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Bear Lake Water-Quality Data Visualizations

February 4, 2022

Displaying water-quality data with depth over time at a single location has always presented a challenge. These data visualizations were developed as a response to that issue by Katherine Jones, USGS Office of Quality Assurance.

USGS boat at water-quality platform on an aqua-marine Bear Lake, Utah-Idaho with snow covered mountains in background.
This brilliant photo of an iconic aqua-marine Bear Lake on the Utah-Idaho state line was taken by Jake Seawolf on a chilly day in November 2022.

Water-quality instrumentation has been deployed on Bear Lake every spring since 2018. The instrumentation is housed on two floating platforms that are anchored at specific locations until late fall, when they must be removed before freezing air temperatures are reached. One platform has remained at a permanent location, while the other platform has rotated to various locations on the lake. Platform locations are shown below.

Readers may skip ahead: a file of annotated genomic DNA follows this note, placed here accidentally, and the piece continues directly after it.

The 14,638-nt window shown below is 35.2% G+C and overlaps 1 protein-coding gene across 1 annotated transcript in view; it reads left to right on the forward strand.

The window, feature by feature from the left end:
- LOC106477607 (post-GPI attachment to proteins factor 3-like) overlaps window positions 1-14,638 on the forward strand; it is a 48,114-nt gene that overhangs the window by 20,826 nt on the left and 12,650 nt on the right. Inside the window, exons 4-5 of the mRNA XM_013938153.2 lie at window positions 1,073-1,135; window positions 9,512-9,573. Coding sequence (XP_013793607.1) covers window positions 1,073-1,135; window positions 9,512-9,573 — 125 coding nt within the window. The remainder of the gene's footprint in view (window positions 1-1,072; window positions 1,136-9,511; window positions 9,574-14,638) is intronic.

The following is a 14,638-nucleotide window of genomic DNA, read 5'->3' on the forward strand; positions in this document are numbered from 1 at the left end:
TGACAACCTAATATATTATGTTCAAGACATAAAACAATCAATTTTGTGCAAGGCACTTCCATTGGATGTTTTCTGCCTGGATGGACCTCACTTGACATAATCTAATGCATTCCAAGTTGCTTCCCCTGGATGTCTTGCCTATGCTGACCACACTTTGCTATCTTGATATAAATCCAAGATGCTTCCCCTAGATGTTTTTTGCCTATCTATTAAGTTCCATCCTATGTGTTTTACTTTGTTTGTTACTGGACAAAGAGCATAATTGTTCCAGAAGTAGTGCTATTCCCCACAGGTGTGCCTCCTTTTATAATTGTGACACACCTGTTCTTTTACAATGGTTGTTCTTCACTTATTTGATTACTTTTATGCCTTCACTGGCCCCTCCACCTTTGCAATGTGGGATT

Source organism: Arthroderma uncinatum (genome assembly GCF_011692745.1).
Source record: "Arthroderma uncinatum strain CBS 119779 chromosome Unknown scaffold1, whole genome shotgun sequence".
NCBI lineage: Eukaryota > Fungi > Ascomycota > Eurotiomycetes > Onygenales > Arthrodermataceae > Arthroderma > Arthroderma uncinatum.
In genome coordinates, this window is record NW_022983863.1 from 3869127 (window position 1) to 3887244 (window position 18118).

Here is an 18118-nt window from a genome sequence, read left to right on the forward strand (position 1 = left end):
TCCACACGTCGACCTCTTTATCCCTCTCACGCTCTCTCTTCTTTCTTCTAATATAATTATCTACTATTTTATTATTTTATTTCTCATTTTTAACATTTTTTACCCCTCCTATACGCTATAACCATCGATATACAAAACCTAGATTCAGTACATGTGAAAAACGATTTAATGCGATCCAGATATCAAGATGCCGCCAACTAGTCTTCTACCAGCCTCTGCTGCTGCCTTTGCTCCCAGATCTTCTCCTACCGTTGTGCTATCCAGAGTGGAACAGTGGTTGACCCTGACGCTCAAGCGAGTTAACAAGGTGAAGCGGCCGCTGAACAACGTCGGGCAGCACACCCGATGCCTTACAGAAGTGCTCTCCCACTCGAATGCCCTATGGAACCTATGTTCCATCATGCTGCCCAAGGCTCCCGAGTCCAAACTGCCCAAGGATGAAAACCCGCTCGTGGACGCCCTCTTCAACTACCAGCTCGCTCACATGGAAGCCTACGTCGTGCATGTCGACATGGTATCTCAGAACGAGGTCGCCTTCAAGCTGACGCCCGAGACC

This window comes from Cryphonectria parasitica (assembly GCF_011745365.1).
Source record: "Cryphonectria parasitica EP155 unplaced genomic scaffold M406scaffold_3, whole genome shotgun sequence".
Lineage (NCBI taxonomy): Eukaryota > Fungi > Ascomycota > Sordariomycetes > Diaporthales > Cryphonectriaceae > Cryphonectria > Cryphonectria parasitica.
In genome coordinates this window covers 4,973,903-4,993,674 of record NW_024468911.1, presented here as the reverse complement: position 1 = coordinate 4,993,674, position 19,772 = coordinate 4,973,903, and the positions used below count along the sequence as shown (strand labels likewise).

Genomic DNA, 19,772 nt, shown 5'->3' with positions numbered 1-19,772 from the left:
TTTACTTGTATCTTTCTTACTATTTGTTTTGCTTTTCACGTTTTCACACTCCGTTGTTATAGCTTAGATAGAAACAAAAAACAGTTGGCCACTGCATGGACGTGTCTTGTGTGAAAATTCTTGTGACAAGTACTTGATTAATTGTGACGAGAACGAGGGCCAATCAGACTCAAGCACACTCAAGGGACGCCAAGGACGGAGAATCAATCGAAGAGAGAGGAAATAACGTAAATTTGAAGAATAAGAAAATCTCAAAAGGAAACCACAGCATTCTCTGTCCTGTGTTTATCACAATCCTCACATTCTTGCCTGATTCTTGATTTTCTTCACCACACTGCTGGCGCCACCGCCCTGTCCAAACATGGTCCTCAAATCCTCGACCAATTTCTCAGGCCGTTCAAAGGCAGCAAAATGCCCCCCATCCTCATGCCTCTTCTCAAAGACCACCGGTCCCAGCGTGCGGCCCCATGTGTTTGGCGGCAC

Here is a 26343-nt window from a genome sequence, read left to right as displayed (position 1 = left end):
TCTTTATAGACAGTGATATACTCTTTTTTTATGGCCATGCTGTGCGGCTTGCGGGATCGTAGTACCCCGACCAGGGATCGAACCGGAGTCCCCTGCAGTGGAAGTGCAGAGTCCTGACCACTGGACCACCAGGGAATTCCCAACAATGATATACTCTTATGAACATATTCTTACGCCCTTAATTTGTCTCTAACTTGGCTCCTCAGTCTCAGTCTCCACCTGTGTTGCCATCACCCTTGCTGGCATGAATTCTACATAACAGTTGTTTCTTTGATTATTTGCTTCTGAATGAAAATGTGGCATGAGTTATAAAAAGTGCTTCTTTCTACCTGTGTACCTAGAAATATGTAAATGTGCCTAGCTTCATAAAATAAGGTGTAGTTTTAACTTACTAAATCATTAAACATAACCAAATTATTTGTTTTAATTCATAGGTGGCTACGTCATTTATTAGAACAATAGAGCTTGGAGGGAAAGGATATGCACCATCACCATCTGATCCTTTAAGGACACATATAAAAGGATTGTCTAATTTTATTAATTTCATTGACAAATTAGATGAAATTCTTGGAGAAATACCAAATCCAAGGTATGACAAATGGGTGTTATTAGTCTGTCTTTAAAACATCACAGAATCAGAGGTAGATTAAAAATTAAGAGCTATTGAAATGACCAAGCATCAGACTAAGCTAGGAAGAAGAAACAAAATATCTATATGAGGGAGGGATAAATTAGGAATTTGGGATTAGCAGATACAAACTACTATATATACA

Satellite image of Bear Lake showing locations of permanent and rotating platform locations through the years.
Fingers wrap around cable.


Seven water-quality parameters (temperature, specific conductance, pH, dissolved oxygen, chlorophyll, phycocyanin, and turbidity) are measured from each platform every 4 hours at 1-meter intervals from 1 meter below the lake's surface to a location near the bottom of the lake. The data is sent through cellular service to the USGS National Water Information System (NWIS) and then uploaded into the interactive data visualizations accessible from this page.  

Hydrologists records final readings for season.
Photos courtesy of Jake Seawolf.
Hydrologist prepares to lower sonde into water-quality platform well.
Hydrologist holds sonde next to large reel used to raise and lower it through the water column every four hours.
Hydrologists pull anchors on platform
Riparian grass meets Mud Lake along bank.
Mud Lake lies at the north end of Bear Lake, Idaho, and also displays spectacular color in the right light. Photo courtesy of Michael Hess.